Hurricane Michael Florida coast
Florida residents are scrambling to flee their homes as Hurricane Michael bears down on the state. If it doesn't weaken before making landfall, Michael will be the strongest hurricane to batter Florida since 1851.

"No long-time residents of this area will have seen a hurricane this strong before," said the Weather Channel. No category-4 hurricane has ever made landfall along Florida's panhandle, and Michael is set to bring winds of up to 145mph and waves of up to 13 feet, enough to rip roofs off houses, and bury them beneath the storm surge.

As well as being the strongest storm to hit Florida in over a century, Michael is poised to be the strongest to hit the US mainland since the extremely active hurricane season of 2004.

"It's a triple threat - it's got high surge, it's got heavy winds or strong winds and heavy rain and a wide area," FEMA administrator Jeff Byard told Fox News.

"A storm like this could be a once-in-a-lifetime event," Meteorologist Brett Rayburn told Bloomberg. "Winds of this intensity can really knock down any tree or structure in its path.

President Trump has declared a state of emergency for the entire state of Florida, and Governor Rick Scott pleaded on Wednesday with anyone in an evacuation zone - around 500,000 people - to "leave RIGHT NOW," or risk their lives.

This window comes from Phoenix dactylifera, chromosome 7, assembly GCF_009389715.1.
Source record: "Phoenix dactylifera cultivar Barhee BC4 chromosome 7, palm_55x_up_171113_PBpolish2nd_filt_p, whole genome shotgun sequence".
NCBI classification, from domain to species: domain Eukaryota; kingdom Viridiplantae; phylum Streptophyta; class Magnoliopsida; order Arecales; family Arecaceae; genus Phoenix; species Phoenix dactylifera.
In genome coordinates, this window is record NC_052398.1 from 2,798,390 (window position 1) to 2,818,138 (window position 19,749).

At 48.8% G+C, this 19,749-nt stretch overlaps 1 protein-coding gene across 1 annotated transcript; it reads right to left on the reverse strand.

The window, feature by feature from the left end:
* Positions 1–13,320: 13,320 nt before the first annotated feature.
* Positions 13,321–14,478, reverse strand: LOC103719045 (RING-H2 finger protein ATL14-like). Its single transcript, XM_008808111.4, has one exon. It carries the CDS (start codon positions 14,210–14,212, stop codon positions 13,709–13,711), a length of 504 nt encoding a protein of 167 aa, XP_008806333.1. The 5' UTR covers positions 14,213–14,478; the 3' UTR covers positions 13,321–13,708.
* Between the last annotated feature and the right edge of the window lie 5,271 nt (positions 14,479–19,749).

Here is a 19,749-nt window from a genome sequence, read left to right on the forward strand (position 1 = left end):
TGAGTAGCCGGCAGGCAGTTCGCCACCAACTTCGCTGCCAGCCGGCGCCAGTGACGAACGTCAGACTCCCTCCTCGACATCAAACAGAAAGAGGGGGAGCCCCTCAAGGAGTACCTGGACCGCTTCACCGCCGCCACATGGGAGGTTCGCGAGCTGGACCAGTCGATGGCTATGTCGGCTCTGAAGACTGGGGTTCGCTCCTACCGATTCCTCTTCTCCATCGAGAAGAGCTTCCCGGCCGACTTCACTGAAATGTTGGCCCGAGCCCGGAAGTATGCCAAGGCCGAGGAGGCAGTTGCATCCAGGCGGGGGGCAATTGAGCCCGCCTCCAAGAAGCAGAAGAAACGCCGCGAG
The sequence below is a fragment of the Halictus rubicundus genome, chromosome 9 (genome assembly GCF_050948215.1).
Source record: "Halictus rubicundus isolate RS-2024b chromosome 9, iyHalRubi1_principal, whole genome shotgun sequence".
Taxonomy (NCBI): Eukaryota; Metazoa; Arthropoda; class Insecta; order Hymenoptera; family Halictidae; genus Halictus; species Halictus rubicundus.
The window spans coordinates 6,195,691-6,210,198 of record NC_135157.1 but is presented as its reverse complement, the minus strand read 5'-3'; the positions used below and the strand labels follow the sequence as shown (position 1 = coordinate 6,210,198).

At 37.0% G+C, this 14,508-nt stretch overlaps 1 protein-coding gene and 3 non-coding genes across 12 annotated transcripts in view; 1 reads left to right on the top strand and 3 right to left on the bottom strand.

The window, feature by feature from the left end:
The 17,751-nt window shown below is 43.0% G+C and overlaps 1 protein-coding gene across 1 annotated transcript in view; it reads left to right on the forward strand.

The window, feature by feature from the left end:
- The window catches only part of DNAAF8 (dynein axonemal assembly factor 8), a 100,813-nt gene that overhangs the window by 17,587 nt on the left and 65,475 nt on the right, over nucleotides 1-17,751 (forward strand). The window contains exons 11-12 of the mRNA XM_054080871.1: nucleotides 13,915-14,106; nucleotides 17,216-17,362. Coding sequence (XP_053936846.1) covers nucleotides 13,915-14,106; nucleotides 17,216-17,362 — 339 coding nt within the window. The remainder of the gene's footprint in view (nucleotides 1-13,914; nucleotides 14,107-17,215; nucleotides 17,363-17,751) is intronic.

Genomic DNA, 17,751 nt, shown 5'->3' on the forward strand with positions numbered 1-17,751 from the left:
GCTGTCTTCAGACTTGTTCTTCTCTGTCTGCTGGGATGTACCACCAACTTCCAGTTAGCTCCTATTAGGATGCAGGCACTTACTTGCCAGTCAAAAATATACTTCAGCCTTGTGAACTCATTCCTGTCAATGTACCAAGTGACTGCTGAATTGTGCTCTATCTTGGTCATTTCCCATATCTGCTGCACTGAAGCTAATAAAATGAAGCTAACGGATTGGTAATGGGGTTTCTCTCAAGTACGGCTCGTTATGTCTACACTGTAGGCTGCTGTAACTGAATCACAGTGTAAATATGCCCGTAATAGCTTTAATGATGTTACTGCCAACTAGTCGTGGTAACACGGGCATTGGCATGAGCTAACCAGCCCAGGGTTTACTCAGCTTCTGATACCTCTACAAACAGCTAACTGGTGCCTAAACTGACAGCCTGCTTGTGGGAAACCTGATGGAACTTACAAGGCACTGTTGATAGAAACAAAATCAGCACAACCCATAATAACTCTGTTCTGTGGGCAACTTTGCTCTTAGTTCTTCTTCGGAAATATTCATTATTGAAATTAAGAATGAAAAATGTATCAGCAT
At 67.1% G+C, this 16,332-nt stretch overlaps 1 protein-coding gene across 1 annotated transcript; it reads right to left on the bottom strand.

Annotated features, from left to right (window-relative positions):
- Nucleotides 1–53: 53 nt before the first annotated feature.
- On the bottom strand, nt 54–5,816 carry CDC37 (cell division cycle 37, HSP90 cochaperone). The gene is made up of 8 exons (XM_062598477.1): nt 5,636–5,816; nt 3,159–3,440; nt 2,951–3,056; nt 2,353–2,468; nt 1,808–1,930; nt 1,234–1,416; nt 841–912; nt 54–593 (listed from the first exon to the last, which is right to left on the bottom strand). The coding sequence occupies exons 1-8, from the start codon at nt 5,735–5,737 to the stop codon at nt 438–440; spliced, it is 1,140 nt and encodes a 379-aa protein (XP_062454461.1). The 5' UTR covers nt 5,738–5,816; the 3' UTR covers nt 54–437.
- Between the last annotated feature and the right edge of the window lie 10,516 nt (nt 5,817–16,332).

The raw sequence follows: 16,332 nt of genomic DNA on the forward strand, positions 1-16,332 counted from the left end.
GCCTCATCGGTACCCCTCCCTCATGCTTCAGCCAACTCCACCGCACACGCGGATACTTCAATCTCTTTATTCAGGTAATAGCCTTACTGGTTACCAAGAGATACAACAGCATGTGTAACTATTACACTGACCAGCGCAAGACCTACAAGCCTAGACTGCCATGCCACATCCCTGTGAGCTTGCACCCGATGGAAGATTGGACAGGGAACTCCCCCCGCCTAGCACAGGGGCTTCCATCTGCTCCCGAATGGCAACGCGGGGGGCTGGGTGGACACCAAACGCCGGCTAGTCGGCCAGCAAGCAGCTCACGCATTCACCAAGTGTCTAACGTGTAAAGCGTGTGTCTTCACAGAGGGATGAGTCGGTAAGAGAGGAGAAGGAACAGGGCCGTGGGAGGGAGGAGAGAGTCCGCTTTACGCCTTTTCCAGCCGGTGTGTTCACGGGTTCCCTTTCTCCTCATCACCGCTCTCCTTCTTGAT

After ripping through Florida, FEMA warned that Hurricane Michael could cause flash flooding throughout Alabama, Georgia, and North and South Carolina. The Carolinas are still recovering from the devastation caused by Hurricane Florence six weeks ago, and Michael is expected to be orders of magnitude stronger than Florence.

Evacuees have already begun to settle into school and government buildings, hastily repurposed as shelters by the Red Cross. 75-year-old retiree Betty Early told Reuters that she was just "blessed to have a place to come," as she huddled on a makeshift bedroll in an elementary school building in Panama City, near the storm's expected landfall.

With the storm approaching ever closer, Gov. Scott warned that first responders will no longer be able to make it to evacuation zones. "The time for evacuating along the coast has come and gone," he warned later on Wednesday morning. "If you chose to stay in an evacuation zone, you must SEEK REFUGE IMMEDIATELY."

In addition to the imminent threat to human life, authorities are predicting sustained power outages, and "major infrastructure damage," according to Byard. Wastewater treatment systems, as well as transportation and communication networks, are expected to be devastated by the storm, which could cause up to $16 billion in damage.